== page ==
5. Take your schoolbooks with you everywhere you go. I’m a slow reader so I literally use every spare moment of the day to do my reading. You’d be surprised how much reading you can get done while at the doctor’s office or waiting to pick up your kids from school. If possible, have someone else drive so that you can use a car ride to get reading assignments finished. Several little blocks of time add up quickly and can allow you more time to work on papers and other homework.

6. As we discussed above, it’s a great idea to look ahead in your schedule. If possible, consider working ahead as well. If you know you have a big paper due on Friday and your four-month-old has her shots that day, provided the teacher will allow it, plan to turn your paper in Thursday evening instead. Working ahead is a great way to relieve school related stress, it won’t work with everything - such as tests - but it is a great way to get a jump on reading and assignments.

7. Depending on what lies ahead, you may still have years of school to accomplish - I know I do. Make sure you ask for help when you need it. During midterms or finals week is a great time for the grandparents to spend a special day with your kids or to set up play-dates so that your kids can be out of the house and you have the opportunity to fully concentrate on work. There are many people who may be willing to help, but you’ll have to ask.

8. There are times when, as a parent and student, unexpected events will distract you from your studies. Just before Thanksgiving last fall, my three year old fell off the front-porch and broke his wrist. I spent five hours at the ER only to remember that I had a paper due the same night. This is another great reason to work ahead and to stay flexible. You can’t always plan for events that could cause you to miss deadlines and due dates. Understanding this now and accepting it allow you to already have a leg up above the rest.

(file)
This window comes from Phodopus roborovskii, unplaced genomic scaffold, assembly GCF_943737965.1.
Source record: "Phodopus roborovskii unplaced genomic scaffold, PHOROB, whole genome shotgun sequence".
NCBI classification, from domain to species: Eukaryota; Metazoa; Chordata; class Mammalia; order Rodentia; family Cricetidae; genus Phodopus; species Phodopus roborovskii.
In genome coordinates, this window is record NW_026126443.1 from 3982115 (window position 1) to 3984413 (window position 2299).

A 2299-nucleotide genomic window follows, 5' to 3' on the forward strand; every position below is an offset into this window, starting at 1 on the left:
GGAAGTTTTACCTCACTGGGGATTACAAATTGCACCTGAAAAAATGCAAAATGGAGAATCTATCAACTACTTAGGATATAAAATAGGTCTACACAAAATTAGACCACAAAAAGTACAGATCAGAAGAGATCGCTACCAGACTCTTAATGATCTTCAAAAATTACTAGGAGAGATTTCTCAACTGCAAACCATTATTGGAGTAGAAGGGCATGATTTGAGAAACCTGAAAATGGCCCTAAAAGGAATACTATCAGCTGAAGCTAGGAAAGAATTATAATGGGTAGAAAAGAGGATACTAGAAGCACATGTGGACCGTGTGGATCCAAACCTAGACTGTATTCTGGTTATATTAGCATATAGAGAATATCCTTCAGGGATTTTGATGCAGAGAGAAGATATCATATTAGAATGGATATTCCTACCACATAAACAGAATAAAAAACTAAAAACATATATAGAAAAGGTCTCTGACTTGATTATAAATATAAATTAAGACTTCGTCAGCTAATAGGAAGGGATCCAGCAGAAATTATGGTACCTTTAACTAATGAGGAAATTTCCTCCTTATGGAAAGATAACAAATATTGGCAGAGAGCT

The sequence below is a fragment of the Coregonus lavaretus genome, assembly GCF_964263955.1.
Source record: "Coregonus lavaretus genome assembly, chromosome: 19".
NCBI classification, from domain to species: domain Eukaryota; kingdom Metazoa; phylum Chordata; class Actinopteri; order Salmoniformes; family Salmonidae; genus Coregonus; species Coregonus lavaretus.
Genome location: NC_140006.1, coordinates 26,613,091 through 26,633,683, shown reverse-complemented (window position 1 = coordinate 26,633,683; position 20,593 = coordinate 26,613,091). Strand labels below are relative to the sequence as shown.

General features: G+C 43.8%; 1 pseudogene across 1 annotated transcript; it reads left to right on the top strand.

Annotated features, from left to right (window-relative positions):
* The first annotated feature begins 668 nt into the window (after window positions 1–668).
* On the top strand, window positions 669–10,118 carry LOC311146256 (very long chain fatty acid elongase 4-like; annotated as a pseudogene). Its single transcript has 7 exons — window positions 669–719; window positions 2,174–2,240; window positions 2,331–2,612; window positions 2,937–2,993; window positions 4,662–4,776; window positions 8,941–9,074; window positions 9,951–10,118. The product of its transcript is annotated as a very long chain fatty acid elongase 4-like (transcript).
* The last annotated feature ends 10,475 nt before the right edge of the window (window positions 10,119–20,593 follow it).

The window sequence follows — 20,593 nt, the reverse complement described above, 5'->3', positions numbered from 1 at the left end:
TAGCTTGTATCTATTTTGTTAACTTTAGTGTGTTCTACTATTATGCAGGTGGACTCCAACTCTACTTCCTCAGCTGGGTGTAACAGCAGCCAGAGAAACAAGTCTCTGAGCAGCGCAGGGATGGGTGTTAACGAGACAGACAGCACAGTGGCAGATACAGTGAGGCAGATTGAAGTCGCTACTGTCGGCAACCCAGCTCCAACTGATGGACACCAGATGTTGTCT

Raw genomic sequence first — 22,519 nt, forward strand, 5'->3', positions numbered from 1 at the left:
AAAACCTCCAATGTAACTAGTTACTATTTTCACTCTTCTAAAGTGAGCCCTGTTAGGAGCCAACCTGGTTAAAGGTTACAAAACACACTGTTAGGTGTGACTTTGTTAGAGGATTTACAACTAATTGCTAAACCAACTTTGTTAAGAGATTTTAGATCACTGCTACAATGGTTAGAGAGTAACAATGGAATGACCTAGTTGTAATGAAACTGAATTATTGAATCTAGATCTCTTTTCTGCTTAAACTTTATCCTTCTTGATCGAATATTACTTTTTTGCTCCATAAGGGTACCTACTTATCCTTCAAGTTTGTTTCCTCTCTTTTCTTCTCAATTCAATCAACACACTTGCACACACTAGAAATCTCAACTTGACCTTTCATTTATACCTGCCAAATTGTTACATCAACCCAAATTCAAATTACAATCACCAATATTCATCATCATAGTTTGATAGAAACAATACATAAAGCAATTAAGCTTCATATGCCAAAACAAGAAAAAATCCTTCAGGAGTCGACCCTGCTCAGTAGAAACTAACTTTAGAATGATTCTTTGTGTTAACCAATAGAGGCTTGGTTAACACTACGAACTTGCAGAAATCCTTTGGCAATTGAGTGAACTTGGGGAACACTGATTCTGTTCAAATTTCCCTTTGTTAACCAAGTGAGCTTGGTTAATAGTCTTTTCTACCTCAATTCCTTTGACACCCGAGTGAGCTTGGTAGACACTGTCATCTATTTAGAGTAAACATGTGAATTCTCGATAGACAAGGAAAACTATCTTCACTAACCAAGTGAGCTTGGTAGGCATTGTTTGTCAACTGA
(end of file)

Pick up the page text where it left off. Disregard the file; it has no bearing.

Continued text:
9. In the event of unexpected life events, not scheduling your time accordingly or, with all the hustle and bustle of being a busy parent, simply forgetting upcoming due dates be honest with your professors and classmates. Most people are understanding when you explain things truthfully and right from the beginning. Don’t make a habit of turning in late work though. Professors and classmates my be understanding the first time and maybe the second, but they begin to lose their empathy when you are emailing for the sixth time this term to apologize for not turning in your homework on time because your little one is sick - again.

10. You might find that balancing a family and school may be a bit harder than you originally thought. There is no need to burn yourself out when you can just scale it back. Consider becoming a part-time student to decrease stress and increase the time available for your family. You can always go for summer term to make up for lost time.

It won’t be easy, and you’ll need to spend some time focusing on priorities, schedules and being flexible, but you can do it. When you are a college graduate you should feel proud of what you accomplished, all with kids in tow.